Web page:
An educated customer is my favorite customer. Today I will discuss the installation of various types of outdoor wiring. Many residential electrical contractors in N.E. Georgia (Cleveland & Lumpkin) are installing underground wiring in a manner that robs the customer of a quality product in order to make a few extra dollars. Customers need to be aware of the facts. First let’s talk methods.
- Type UF cable. This cable is designed for direct burial. UF cable should not be encased in concrete or exposed to direct sunlight. UF cable is required to be buried 24″Â deep unless it is protected by a GFCI device at which point it can be 12″ deep.
- Type USE (underground service entrance cable). This cable, as well is designed for direct burial. You will see this used for feeding dwellings, out buildings, docks, outdoor pumps, etc. This cable is mostly used for larger loads and long distances. The burial requirements are the same as UF.
- PVC coated low voltage cable. Used for low voltage landscape lighting, not more than 30 volts. minimum depth 6″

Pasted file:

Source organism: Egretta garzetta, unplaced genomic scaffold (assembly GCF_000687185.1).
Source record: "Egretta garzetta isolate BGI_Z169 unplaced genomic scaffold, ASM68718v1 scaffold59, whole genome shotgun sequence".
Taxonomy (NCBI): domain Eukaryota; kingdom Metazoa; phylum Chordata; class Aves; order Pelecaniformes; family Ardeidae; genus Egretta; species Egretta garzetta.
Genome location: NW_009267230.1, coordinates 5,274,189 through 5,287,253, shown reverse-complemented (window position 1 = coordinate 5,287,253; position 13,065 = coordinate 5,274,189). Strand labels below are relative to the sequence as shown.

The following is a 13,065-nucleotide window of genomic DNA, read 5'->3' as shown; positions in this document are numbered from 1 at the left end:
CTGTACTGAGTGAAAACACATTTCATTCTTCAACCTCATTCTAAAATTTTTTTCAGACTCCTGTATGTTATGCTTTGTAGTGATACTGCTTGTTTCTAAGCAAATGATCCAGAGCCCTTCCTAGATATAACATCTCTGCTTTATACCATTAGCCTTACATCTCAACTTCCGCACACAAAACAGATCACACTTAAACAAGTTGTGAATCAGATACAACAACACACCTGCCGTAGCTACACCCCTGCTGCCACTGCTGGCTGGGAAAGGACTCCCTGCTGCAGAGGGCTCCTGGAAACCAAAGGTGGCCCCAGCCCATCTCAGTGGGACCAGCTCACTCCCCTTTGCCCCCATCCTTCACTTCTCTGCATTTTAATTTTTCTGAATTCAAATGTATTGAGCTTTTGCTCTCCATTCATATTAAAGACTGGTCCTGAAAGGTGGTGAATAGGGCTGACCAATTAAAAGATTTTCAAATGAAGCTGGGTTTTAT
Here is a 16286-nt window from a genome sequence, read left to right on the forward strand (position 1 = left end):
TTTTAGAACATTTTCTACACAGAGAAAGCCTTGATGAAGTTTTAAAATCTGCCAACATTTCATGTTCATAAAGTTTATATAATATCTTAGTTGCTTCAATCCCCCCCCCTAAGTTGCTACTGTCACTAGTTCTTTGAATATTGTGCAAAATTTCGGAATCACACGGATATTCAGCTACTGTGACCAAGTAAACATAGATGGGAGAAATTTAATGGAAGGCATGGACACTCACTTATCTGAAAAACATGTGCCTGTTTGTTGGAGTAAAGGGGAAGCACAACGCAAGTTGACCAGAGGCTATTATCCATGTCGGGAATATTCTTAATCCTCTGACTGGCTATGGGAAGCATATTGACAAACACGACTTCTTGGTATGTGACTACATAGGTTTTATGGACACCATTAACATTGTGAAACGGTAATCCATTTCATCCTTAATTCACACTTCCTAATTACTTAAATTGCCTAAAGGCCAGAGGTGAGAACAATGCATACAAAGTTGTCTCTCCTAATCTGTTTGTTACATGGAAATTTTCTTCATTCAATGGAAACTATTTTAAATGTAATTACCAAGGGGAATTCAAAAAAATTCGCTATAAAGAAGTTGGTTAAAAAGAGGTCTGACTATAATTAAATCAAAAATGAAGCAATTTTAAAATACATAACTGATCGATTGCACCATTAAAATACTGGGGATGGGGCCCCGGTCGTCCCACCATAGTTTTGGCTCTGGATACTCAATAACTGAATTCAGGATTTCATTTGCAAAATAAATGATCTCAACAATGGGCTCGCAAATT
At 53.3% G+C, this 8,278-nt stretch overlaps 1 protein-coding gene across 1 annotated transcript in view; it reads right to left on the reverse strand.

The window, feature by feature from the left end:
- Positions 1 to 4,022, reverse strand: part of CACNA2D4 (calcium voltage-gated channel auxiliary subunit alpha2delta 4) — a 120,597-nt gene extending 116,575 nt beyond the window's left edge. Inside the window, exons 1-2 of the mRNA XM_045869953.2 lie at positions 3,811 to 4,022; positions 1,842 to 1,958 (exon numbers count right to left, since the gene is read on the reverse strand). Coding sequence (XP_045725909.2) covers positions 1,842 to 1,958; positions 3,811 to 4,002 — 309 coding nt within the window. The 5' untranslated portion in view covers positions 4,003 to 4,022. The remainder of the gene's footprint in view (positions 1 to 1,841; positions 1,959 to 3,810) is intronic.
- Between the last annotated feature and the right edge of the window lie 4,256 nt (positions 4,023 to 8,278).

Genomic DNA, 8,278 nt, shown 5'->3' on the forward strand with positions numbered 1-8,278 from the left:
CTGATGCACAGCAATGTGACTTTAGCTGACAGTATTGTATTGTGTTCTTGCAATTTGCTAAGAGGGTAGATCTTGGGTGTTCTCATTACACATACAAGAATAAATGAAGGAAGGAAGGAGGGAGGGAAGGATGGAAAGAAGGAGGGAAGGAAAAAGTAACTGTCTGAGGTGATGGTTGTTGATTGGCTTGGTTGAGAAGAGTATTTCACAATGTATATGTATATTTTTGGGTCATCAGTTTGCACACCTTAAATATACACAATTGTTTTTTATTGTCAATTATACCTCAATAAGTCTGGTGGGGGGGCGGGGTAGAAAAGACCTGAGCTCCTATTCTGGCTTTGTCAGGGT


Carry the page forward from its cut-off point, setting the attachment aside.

- Schedule 40 orÂ 80Â PVC conduit. Designed for direct burial. This conduit is damage, sunlight and water resistant. It is common to install type THWN copper conductors with in this type of conduit. The burial depth of this conduit is 18″ unless GFCI protected in which case 12″ is standard.
- Rigid Metal Conduit or Intermediate Metal Conduit. These conduits are suitable for direct burial only if they are installed with a corrosion resistant material. These types of conduit are rarely seen in a residential settingÂ and are mostly used in areasÂ in which they are subject to heavy damage, corrosive materials, heavy traffic, industrial settings, banks, etc.
In my opinion rigid PVC conduit is the best material to use in residential out door wiring projects. PVC is highly resistant to residential traffic (weed eaters, kids, dogs, etc.) and is quite easily installed. PVC canÂ also be reused. If the conductors inside get damaged orÂ additional circuits are needed it is easy to pull the old out and new back in. Â UF cable on the other hand has seen its problems. It is easily damaged, highly corrosive(ir installed improperly), and rodents love to chew on it. It has a certain protien in the outer jacket that rodents love. I would not recommend its useÂ for more than 10 foot runs. Some electrical contractors prefer to use UF cable because of the ease of use and cost if install. It is true that it is cheaper to use UF cable initially and it is more expensive to install PVC initially. However the end result with PVC is a far better, more versatile, longer lasting product that has a very low failure rate.